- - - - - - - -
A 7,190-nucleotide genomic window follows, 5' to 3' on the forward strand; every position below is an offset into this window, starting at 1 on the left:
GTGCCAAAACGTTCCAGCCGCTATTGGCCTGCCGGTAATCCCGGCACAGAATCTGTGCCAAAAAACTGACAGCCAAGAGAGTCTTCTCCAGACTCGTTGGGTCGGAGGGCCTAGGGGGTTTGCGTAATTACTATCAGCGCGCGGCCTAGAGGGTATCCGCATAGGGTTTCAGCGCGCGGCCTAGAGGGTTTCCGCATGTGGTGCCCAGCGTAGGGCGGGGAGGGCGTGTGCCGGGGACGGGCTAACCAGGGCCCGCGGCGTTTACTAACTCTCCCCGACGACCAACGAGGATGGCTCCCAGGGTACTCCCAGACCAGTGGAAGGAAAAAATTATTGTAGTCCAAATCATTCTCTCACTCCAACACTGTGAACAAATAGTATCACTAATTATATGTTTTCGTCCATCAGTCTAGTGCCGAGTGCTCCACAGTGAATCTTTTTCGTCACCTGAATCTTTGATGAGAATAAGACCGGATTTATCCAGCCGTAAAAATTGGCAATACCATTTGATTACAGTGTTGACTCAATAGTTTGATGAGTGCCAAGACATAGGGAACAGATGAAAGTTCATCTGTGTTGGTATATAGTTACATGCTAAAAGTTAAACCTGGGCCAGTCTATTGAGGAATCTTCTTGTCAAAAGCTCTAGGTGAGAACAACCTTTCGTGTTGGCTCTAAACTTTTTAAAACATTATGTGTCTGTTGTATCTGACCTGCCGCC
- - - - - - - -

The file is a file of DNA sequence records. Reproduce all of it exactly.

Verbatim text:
A 7,190-nucleotide genomic window follows, 5' to 3' on the forward strand; every position below is an offset into this window, starting at 1 on the left:
GTGCCAAAACGTTCCAGCCGCTATTGGCCTGCCGGTAATCCCGGCACAGAATCTGTGCCAAAAAACTGACAGCCAAGAGAGTCTTCTCCAGACTCGTTGGGTCGGAGGGCCTAGGGGGTTTGCGTAATTACTATCAGCGCGCGGCCTAGAGGGTATCCGCATAGGGTTTCAGCGCGCGGCCTAGAGGGTTTCCGCATGTGGTGCCCAGCGTAGGGCGGGGAGGGCGTGTGCCGGGGACGGGCTAACCAGGGCCCGCGGCGTTTACTAACTCTCCCCGACGACCAACGAGGATGGCTCCCAGGGTACTCCCAGACCAGTGGAAGGAAAAAATTATTGTAGTCCAAATCATTCTCTCACTCCAACACTGTGAACAAATAGTATCACTAATTATATGTTTTCGTCCATCAGTCTAGTGCCGAGTGCTCCACAGTGAATCTTTTTCGTCACCTGAATCTTTGATGAGAATAAGACCGGATTTATCCAGCCGTAAAAATTGGCAATACCATTTGATTACAGTGTTGACTCAATAGTTTGATGAGTGCCAAGACATAGGGAACAGATGAAAGTTCATCTGTGTTGGTATATAGTTACATGCTAAAAGTTAAACCTGGGCCAGTCTATTGAGGAATCTTCTTGTCAAAAGCTCTAGGTGAGAACAACCTTTCGTGTTGGCTCTAAACTTTTTAAAACATTATGTGTCTGTTGTATCTGACCTGCCGCC